Now, I've kind of made it obvious in the past that I'm not Bioshock's (as a series) biggest fan. I wasn't really impressed with the first, so much so that I didn't get the second and even though some people I really trust swear by the games, I just...take a few issues with some of the design philosophy, we'll say. I've probably covered it in more detail at some point, but even if not, this really isn't the venue for that. Still, despite my ambivalence towards Bioshock, any news of the next iteration(s) in the series is big news and this is certainly news that I want to share because of how wacky it is on the surface. Whether or not I like a game or a series, I can certainly respect a game or series that includes a robotic George Washington with a Minigun as an uncommon (not unique, I think) enemy. Who wouldn't?
The term is "Heavy Hitter", and it's an enemy type that's intended to broaden the pool of foes you face in this third Bioshock game. Ken Levine, head of Irrational Games, pointed in a phone interview that, with the previous games, you just faced a lot of Splicers with weapons, some with plasmids, or you went up against Big Daddies without a lot in between. So with Infinite, they wanted to really get in a few more types of enemies that required different strategies and had different features to make them unique. Robo-Washington is the second of four 'Heavy Hitters' that are planned for Bioshock Infinite, with the first being the "Handyman" from the first reveal trailer. I'm not sure where you go after Robot George Washington with a Minigun, but I know I'm at least a little more interested in looking into it now.
In other Bioshock news, I'm sure we're all surprised that the whole 'special Move wand peripheral' that was 'planned' for Bioshock: Infinite was a miscommunication and won't be happening. At least, if you heard about the thing which I hadn't until today. Or if I did, I thought it was such bull that I just sort of omitted it from my memory. Either way, such a device does not and will not exist and it boggles the mind as to why someone thought it would, much less -how- such a thing would work. I guess it could've been a specifically Bioshock Infinite branded Move 'Battle Rifle' which....okay now that I say it, it doesn't sound like too bad of an idea. Everyone who was going to get a Battle Rifle (well, mostly everyone) has likely done so by now between Killzone 3 and Resistance 3, so it wouldn't have sold too well, likely, but it would be a neat thing to see. I have to wonder just what weapon they might model it after...or, rather, I don't. Because it doesn't exist, nor will it.
Still, there is yet more news about Bioshock and Ken Levine, but this bit is, for me at least, a little more appreciated since he actually talks about the still unamed Bioshock Vita Project. "Look, we're working on it." is pretty much the exact thing I wanted to hear in conjunction with the project and while I don't need much more than that, there is a bit more to it. Again, while I don't care for the Bioshock games (though I admit I will give them another try) I can't deny that they're not good games and big games at that, so having one on my plucky little handheld of choice is only a boon to us all. The thing is, Levine doesn't want to talk a whole lot about the game, but it's for a good reason.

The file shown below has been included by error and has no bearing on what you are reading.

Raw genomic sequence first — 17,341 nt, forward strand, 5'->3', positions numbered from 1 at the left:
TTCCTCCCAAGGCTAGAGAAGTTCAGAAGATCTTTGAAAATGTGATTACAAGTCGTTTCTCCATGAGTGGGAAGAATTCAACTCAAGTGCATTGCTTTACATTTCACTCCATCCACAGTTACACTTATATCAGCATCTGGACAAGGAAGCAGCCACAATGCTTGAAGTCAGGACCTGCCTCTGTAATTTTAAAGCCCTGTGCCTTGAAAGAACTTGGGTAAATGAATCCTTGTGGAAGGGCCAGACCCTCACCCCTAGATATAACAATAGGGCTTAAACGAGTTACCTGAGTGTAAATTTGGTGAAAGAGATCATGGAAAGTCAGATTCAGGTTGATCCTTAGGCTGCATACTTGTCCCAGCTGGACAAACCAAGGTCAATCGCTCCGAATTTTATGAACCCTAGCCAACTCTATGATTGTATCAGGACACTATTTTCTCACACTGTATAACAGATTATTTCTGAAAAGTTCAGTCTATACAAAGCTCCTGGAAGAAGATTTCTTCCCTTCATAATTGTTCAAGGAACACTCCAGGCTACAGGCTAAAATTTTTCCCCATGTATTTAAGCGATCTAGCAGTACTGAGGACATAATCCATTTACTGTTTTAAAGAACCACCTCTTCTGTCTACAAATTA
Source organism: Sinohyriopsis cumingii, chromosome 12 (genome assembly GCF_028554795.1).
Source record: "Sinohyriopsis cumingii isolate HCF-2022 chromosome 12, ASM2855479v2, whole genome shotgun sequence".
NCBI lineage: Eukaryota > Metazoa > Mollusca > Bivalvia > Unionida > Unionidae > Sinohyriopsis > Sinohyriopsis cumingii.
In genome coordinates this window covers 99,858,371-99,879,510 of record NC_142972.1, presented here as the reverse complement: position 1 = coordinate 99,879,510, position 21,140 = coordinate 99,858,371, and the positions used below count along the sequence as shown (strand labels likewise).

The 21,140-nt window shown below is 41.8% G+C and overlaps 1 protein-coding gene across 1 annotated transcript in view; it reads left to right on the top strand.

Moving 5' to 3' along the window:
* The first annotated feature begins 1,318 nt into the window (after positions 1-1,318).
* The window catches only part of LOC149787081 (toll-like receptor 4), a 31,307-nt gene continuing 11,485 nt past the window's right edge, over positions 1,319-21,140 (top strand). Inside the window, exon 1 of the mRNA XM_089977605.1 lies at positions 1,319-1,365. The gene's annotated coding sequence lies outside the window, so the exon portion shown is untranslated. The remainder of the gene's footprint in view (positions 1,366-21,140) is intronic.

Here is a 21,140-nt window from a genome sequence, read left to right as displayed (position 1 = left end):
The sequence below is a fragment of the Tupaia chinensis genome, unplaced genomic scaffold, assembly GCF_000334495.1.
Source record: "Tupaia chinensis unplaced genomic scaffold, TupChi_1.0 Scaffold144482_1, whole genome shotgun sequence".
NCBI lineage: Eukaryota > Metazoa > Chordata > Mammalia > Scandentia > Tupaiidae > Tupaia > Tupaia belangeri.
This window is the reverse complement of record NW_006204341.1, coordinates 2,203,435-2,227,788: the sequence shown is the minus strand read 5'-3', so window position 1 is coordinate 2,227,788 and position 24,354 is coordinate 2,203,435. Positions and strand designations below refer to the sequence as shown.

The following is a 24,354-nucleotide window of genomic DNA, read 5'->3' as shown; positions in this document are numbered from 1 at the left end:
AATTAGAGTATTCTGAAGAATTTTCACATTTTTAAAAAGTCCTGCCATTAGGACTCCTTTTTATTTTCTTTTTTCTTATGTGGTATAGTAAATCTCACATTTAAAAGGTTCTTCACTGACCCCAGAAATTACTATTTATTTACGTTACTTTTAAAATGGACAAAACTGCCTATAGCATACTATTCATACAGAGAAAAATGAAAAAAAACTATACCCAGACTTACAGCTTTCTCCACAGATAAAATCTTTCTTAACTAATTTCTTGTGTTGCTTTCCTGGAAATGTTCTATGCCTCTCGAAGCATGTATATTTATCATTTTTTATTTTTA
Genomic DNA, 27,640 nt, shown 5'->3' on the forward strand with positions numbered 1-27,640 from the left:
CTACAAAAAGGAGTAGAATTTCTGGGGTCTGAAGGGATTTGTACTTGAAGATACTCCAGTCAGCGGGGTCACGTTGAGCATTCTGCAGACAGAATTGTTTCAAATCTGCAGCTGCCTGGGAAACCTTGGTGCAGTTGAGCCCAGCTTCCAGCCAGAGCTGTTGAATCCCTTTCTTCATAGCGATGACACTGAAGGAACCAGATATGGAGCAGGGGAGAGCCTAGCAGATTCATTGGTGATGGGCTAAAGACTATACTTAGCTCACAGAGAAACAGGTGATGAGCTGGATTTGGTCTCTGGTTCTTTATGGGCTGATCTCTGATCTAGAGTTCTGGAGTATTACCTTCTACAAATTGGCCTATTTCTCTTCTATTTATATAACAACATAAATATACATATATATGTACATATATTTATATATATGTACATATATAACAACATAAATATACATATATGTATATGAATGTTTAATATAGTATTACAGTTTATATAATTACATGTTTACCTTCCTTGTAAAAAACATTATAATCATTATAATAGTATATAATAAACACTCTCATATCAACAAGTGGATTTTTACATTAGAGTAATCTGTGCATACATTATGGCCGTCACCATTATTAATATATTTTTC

"I ideally wouldn't have talked about the Vita game when I did. It was understandably important that, you know, Sony wanted us to share that information. I think it's important that people know that a lot of big developers are very committed to the Vita and making that successful, but generally I like to go out with something to show."
Basically, he's saying that it's important to let everyone know that there's support behind this platform but, in a perfect world, he would've with-held the announcement of the game until it was fleshed out some and he could show off a trailer of it. It's admirable and I respect the guy for that because I know what he means, insomuch as he doesn't want to just be a big talker. Because it's always, always, always more effective to show off something to prove it's real, rather than talk something up so much without anything to back it up. If only Peter Molyneux could figure out that principle, we'd all be playing much better games from Lionhead Studio. Or...at least we might've, before he left to make his own new studio. Again, that's neither here nor there, but I felt like bringing it up at least a little bit, considering I've had a couple posts about Molyneux in the past.
Still, Bioshock Vita is still a thing, and it's still not a port of Infinite or any of the other two Bioshock titles. Levine promises that it's going to be a wholly different game which is something I imagine he intends to back up. I can only imagine what this means; I should hope it won't stray from the First Person Shooter roots that it's created for itself, considering that's kind of a selling point for the Vita - being able to actually, comfortably, handle FPS games. Still, I guess we won't see until Levine officially shows it off, which I should hope would be soon. Maybe even this coming E3? Seems like it's the only thing between now and then and I'd hope there would be at least some gameplay to show off by then. In any event, this has been a fun post to write and it's convinced me that at some point, I should really sort of extrapolate on my misgivings with the original Bioshock. I'll do that at some point, but in the meantime as an added bit of fun, go ahead and count up how many times I said Bioshock in this post because I assure you it was way more than I intended.